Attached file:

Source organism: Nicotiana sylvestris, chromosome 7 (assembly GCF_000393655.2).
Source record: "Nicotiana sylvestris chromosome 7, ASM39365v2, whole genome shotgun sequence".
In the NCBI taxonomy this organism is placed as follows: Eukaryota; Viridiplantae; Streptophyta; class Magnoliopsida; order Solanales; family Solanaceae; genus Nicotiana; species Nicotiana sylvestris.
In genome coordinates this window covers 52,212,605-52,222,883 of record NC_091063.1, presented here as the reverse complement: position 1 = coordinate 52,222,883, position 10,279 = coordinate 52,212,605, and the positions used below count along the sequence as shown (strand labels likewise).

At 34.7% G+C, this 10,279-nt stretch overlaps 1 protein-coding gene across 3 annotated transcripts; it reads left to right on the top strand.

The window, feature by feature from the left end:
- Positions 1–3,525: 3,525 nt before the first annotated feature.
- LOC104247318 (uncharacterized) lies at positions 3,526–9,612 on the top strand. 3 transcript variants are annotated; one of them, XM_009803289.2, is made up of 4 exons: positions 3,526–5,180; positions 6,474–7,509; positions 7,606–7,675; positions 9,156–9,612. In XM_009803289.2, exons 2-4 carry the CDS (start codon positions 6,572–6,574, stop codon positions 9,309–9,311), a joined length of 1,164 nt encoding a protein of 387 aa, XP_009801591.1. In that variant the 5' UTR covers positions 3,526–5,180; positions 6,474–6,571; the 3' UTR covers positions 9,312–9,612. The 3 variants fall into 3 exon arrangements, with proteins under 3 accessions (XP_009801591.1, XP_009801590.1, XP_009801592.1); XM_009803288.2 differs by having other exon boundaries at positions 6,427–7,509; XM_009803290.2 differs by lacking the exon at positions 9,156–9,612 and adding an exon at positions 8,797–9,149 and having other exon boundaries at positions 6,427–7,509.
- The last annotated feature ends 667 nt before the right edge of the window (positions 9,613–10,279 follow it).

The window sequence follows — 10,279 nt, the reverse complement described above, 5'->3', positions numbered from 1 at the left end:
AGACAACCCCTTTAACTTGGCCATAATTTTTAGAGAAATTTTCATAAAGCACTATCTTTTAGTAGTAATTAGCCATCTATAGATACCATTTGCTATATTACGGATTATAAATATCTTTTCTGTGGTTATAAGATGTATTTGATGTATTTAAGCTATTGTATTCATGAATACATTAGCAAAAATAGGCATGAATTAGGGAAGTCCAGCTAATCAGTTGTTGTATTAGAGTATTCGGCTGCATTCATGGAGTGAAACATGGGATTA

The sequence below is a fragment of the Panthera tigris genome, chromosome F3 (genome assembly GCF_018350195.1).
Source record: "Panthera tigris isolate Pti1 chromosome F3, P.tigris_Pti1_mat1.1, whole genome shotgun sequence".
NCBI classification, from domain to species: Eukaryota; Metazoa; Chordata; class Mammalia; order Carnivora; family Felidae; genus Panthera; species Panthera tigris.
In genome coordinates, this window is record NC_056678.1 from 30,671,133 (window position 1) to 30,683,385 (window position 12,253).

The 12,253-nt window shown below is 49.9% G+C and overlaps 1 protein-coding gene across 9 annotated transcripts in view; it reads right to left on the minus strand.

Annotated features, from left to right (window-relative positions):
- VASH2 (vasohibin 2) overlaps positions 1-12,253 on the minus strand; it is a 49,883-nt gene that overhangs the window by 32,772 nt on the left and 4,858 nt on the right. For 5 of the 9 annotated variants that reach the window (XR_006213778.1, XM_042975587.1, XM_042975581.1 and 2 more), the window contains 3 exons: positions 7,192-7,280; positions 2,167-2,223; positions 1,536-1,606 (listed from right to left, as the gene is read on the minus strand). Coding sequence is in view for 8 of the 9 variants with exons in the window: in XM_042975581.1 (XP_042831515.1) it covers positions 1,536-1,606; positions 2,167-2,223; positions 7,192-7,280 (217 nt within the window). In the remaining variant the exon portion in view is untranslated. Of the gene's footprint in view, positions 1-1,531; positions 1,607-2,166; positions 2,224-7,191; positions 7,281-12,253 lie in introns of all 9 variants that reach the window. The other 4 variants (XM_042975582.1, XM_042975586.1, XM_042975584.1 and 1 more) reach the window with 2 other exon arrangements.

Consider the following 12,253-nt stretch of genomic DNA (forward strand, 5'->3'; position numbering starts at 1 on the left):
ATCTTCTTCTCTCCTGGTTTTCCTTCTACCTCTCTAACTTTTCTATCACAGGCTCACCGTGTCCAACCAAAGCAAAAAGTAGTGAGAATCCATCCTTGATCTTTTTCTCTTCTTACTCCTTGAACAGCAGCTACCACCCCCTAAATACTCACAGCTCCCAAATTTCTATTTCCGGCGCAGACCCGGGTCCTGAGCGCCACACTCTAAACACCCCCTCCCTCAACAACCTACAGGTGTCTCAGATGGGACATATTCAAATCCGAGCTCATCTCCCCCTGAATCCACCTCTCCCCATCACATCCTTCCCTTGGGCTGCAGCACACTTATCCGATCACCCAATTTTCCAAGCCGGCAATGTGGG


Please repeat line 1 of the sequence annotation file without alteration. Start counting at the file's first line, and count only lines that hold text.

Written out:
Source organism: Nicotiana sylvestris, chromosome 7 (assembly GCF_000393655.2).